Will my eight-month-old son ever learn to drive a car? Or touch type?
Watching him learn to crawl, having mastered sitting, is just the beginning of his discovering how to get around in the world. But in about 15 years’ time, when he needs to start driving himself, will that kind of skill even be necessary?
The world is changing at a phenomenal rate, with exponential shifts in new technology and the promises they hold. What was seemingly set in stone five or 10 years ago has dramatically changed, not least of which is driving one’s own car.
“It is estimated that autonomous vehicles will account for 40% of the personal mileage driven in Europe in 2030,” according to a report by PriceWaterhouseCoopers called “Five trends transforming the Automotive Industry”. It adds: “55% of all new car sales in Europe may be fully electrified by 2030. The car of the future is electrified, autonomous, shared, connected and yearly updated = ‘eascy’.”
I’m considering an electric vehicle as my new car this year – although the choices are very limited in South Africa right now – so by the time my son takes to the road, not only will the cars be electric but autonomous too. I should hope those are the conversations we’re having in 15 years: not electric over petrol, but what brand of autonomous car to choose from.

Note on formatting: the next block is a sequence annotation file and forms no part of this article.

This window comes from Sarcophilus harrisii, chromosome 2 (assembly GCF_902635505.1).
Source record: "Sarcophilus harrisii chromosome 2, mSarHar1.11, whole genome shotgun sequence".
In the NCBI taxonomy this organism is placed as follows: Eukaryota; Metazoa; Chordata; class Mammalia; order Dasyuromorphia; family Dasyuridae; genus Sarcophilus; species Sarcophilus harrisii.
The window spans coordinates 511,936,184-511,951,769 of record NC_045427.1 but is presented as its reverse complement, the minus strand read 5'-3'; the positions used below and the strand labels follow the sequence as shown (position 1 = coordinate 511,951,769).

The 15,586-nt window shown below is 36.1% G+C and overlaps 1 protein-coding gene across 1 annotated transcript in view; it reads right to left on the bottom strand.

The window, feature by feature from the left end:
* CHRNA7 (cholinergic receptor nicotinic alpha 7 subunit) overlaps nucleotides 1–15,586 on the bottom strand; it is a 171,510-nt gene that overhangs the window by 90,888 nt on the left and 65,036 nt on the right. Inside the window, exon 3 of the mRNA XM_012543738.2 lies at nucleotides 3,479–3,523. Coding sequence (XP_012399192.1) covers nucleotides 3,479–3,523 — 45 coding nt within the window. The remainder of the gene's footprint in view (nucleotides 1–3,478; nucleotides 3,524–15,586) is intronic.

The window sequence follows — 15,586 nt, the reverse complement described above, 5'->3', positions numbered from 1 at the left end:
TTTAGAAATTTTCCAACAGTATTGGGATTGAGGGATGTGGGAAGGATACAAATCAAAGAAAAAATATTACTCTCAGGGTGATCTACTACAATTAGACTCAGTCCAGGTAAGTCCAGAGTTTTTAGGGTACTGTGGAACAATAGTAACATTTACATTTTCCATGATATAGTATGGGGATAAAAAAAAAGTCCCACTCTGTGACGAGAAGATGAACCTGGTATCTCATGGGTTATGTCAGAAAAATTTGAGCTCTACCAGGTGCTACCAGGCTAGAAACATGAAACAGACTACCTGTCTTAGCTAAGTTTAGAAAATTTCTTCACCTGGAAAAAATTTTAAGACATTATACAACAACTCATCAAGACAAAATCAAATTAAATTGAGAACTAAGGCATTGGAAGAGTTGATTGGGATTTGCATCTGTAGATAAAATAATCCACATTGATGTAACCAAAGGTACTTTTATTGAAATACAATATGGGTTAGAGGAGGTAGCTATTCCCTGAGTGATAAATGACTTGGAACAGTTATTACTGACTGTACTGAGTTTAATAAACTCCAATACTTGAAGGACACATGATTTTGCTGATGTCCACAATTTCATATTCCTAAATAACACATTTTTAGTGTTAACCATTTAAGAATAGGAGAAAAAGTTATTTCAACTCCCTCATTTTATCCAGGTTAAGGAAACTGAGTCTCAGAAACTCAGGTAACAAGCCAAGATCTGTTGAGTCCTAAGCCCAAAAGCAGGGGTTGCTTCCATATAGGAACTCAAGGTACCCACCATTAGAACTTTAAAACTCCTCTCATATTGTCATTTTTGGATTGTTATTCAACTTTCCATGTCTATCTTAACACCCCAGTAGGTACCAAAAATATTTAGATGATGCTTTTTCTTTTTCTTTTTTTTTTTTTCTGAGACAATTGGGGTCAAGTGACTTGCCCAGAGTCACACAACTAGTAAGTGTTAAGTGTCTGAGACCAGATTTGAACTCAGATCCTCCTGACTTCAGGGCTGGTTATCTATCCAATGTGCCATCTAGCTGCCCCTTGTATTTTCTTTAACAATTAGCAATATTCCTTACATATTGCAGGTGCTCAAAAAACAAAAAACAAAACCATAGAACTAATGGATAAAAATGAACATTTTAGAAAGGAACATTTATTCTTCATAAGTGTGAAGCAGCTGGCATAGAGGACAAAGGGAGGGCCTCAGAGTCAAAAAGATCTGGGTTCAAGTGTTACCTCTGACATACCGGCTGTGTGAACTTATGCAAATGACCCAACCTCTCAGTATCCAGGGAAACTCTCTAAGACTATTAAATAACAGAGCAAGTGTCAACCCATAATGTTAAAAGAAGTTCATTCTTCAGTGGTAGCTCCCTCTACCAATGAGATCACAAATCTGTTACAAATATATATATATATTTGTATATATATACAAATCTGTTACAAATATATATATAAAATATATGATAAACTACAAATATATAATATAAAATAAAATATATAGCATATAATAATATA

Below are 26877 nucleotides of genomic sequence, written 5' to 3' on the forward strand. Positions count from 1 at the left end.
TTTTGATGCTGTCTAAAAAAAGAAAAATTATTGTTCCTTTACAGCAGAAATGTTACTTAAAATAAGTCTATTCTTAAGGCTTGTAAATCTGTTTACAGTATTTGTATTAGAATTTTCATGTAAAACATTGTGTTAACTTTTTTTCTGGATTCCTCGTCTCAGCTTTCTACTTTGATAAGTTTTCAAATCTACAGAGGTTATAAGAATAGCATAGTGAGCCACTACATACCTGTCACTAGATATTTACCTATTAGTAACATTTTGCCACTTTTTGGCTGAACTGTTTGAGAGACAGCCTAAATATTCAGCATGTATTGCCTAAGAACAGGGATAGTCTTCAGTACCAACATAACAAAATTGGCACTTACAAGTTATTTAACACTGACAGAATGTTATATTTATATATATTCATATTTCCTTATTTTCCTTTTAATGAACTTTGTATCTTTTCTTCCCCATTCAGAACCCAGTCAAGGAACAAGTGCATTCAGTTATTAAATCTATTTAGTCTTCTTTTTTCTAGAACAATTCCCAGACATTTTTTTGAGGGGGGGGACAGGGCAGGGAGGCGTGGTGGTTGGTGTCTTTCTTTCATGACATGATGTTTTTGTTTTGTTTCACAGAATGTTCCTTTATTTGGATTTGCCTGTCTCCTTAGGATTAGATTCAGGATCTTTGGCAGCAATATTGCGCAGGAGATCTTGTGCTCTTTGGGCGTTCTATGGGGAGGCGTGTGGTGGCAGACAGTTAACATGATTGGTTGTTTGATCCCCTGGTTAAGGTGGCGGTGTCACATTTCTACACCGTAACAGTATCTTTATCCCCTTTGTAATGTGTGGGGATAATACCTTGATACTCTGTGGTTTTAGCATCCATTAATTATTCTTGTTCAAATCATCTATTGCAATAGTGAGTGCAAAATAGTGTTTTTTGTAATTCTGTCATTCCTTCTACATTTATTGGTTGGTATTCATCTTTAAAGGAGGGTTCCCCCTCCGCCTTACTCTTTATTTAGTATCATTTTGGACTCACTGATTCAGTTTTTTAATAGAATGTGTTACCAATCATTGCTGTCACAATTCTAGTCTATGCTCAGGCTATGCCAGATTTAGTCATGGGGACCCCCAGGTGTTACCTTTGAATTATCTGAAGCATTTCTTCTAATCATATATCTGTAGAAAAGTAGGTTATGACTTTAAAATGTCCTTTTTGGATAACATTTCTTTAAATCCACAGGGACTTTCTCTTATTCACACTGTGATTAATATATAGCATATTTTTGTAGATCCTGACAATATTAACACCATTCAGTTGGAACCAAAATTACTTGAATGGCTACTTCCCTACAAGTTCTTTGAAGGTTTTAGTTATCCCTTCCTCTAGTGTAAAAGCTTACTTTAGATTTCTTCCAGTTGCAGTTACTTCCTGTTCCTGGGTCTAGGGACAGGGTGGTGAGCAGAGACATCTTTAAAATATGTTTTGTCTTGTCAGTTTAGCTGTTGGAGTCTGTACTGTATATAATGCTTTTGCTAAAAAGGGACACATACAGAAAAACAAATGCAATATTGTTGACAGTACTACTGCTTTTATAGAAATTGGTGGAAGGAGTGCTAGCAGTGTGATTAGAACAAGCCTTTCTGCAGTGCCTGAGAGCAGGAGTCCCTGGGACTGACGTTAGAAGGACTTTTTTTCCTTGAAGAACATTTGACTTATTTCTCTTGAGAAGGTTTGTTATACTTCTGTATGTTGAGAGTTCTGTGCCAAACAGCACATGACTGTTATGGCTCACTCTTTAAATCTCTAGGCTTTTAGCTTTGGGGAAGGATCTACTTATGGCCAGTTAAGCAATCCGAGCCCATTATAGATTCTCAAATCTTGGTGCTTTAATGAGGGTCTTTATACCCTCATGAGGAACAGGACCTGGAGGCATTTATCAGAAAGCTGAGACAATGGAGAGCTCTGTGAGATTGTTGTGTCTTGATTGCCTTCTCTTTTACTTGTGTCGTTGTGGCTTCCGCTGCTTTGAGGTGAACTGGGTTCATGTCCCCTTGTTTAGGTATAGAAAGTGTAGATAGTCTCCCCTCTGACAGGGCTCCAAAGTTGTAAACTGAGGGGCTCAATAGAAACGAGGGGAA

By then the interface for dealing with a computer, be it in our home or our car, will almost certainly be voice. Scifi movies, especially Star Trek’s classic depiction of it, where the characters say “computer” and then give it an instruction, is already happening in the early days of voice assistants like Amazon’s Alexa, Apple’s Siri, Microsoft’s Cortana, Google Voice Assistant and Samsung’s Bixby. These assistants are the current way we deal with artificial intelligence (AI) and they will get more sophisticated and better at understanding us.
With our smartphones as our primary link to the internet and all the power of cloud computing, voice is increasingly the primary interface for us with our phones and cloud services. This was particularly evident at the Consumer Electronic Show (CES) in Las Vegas in January with a range of new services and implementations, including in many makes of cars.
Consider the evolution of typing, which was once an esoteric skill back in the age of the typewriter, even the electric one. When I studied to be a journalist in the late 1980s, the only group of students who needed to learn to touch type were journalists and secretaries. I learn on a good old mechanical typewriter. By the time I finished my degree, school kids were touching typing as part of their syllabus. Now it’s a skill most kids learn in primary school.
But touch typing is a hack of an interface. It has just been the best alternative until the computers learnt to understand our natural speech. And they are increasingly getting better at it. The network effect means such voice interfaces will get better as more people use them. They’ll even learn our funny South African accents, and hopefully will realise we mean “traffic light” when we say “robots”.
This column first appeared in Financial Mail